Trouble in Paradise is a 1932 American Pre-Code romantic comedy film directed by Ernst Lubitsch, starring Miriam Hopkins, Kay Francis, and Herbert Marshall and featuring Charles Ruggles and Edward Everett Horton. Based on the 1931 play The Honest Finder (A Becsuletes Megtalalo) by Hungarian playwright Laszlo Aladar, the film is about a gentleman thief and a lady pickpocket who join forces to con a beautiful perfume company owner.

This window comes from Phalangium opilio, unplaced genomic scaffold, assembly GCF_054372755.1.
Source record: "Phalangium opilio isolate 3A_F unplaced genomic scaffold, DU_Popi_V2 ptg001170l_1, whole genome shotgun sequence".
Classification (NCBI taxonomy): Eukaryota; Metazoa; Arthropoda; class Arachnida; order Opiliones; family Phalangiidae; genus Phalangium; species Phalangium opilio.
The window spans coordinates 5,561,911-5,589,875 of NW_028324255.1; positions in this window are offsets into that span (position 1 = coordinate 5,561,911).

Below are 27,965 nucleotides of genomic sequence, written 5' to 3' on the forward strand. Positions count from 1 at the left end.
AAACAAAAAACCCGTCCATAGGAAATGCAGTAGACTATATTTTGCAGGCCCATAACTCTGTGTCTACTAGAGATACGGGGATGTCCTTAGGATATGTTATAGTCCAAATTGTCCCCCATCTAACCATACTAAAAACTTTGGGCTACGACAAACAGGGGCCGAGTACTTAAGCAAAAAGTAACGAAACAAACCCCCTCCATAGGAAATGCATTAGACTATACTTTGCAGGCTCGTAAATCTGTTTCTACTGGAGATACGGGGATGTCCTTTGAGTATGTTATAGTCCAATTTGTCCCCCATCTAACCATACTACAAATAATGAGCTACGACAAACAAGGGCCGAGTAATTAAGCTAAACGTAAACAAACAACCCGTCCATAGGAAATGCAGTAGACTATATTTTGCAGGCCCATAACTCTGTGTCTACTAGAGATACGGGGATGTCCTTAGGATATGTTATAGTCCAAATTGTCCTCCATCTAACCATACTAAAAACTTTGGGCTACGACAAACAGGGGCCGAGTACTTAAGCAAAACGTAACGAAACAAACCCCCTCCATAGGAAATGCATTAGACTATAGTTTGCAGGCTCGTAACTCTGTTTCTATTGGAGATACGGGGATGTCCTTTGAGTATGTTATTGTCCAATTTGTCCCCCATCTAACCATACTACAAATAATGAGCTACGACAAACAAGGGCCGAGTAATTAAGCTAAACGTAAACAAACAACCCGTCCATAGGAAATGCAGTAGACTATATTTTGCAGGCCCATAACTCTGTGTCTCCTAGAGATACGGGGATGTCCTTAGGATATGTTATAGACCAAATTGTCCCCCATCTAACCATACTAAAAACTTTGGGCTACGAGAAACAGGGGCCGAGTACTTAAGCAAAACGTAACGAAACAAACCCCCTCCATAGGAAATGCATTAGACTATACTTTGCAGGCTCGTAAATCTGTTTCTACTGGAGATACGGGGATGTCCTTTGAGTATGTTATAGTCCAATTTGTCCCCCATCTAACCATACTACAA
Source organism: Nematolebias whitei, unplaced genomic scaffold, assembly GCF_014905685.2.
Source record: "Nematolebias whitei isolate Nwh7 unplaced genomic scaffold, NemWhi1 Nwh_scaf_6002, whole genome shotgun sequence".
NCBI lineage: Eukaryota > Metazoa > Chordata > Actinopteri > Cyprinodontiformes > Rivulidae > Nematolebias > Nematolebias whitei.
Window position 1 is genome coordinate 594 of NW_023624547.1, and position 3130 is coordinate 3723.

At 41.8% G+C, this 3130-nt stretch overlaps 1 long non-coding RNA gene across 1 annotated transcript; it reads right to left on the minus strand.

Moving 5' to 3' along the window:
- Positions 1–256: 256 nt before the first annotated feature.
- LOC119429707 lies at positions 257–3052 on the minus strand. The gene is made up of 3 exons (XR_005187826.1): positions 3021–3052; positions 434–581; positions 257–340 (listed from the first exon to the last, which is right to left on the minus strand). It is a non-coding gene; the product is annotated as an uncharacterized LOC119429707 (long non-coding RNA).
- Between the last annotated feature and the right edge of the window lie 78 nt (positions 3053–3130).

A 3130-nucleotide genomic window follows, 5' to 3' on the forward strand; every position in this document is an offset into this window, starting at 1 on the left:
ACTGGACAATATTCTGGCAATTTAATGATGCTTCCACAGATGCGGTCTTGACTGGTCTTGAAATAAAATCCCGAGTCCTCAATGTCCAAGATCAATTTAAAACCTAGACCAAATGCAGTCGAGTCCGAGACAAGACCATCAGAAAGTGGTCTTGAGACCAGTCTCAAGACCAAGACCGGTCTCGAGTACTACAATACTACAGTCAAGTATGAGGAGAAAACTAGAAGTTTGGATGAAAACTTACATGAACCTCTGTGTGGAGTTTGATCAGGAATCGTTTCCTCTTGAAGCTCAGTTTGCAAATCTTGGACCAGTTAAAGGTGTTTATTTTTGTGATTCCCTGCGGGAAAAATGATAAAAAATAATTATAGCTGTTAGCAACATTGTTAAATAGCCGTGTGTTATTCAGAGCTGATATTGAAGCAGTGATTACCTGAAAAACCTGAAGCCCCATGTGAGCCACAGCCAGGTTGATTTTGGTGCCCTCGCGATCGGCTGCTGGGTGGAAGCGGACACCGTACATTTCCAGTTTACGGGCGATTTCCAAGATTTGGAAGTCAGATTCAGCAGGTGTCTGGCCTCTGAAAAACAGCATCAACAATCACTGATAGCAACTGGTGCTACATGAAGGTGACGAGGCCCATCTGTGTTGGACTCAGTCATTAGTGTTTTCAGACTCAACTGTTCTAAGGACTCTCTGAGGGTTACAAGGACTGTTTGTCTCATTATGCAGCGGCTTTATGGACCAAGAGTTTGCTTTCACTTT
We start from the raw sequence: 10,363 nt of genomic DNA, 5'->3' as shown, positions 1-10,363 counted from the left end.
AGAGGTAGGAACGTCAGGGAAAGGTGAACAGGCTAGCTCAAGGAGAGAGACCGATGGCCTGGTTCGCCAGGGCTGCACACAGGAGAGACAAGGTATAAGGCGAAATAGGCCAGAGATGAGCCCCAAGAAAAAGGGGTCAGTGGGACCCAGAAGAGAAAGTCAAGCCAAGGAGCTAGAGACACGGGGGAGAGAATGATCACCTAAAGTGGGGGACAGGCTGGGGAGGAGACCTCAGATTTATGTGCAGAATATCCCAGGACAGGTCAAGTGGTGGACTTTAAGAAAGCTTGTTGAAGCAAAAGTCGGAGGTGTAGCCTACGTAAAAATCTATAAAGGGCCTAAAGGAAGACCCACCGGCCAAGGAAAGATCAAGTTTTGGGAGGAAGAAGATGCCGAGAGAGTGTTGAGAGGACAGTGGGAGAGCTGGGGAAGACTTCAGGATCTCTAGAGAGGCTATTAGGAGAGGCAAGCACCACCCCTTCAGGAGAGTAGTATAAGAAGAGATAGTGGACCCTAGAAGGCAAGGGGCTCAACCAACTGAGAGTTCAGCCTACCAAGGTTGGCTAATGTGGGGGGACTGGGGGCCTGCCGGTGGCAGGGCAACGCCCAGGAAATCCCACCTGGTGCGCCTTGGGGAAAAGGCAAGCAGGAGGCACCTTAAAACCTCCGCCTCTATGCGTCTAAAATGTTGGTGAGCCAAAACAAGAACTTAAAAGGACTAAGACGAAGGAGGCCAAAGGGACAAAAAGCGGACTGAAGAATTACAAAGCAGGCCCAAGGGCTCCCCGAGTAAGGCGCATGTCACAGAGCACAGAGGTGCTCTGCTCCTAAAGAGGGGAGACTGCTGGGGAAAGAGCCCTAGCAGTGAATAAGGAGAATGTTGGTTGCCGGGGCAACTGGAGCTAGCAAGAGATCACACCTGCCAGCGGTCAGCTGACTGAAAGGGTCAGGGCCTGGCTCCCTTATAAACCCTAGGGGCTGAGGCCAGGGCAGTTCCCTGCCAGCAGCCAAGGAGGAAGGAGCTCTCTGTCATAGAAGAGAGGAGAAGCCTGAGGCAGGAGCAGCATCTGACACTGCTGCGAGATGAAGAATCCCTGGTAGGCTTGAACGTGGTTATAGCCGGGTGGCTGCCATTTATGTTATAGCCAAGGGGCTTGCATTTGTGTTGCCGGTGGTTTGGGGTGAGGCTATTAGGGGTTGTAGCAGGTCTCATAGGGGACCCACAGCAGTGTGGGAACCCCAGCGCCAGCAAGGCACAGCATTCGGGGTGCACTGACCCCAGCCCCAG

In 1991, Trouble in Paradise was selected for preservation by the United States National Film Registry by the Library of Congress as being "culturally, historically, or aesthetically significant". Trouble in Paradise was the film that first had people talking about "the Lubitsch Touch," and it was, in fact, one of the director's favorites. Critic Dwight Macdonald said of the film that it was "as close to perfection as anything I have ever seen in the movies." The New York Times named the film as one of the ten best films of 1932. In 1998, Roger Ebert added it to his Great Movies collection.